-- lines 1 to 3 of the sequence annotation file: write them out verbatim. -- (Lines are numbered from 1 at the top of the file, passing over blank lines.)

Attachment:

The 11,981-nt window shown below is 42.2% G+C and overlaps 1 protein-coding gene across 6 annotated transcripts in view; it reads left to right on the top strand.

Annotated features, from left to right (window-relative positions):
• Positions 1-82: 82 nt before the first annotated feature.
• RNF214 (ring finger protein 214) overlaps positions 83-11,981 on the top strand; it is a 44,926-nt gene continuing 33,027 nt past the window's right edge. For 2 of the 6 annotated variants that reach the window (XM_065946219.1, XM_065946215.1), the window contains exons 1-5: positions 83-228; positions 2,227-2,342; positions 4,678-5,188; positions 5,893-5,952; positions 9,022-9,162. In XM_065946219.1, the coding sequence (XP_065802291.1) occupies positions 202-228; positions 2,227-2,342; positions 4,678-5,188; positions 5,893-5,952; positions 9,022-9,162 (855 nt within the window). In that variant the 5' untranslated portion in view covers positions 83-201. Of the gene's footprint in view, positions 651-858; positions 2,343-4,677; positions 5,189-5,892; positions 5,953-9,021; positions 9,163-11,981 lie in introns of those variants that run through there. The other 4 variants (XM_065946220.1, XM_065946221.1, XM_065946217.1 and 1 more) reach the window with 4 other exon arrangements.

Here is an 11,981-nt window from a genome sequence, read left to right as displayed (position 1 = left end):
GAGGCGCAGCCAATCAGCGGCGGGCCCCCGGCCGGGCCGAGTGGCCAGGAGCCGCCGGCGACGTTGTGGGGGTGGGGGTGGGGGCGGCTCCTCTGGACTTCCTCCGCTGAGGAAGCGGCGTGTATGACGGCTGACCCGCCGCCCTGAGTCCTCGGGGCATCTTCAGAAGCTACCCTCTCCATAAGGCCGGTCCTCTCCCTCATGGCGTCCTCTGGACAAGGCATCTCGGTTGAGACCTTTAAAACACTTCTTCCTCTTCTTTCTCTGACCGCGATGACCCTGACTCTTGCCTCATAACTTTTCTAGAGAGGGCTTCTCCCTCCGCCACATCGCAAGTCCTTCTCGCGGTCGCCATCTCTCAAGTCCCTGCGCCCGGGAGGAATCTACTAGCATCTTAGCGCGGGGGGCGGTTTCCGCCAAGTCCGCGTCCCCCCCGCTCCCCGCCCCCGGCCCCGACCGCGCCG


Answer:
The 11,981-nt window shown below is 42.2% G+C and overlaps 1 protein-coding gene across 6 annotated transcripts in view; it reads left to right on the top strand.

Annotated features, from left to right (window-relative positions):
• Positions 1-82: 82 nt before the first annotated feature.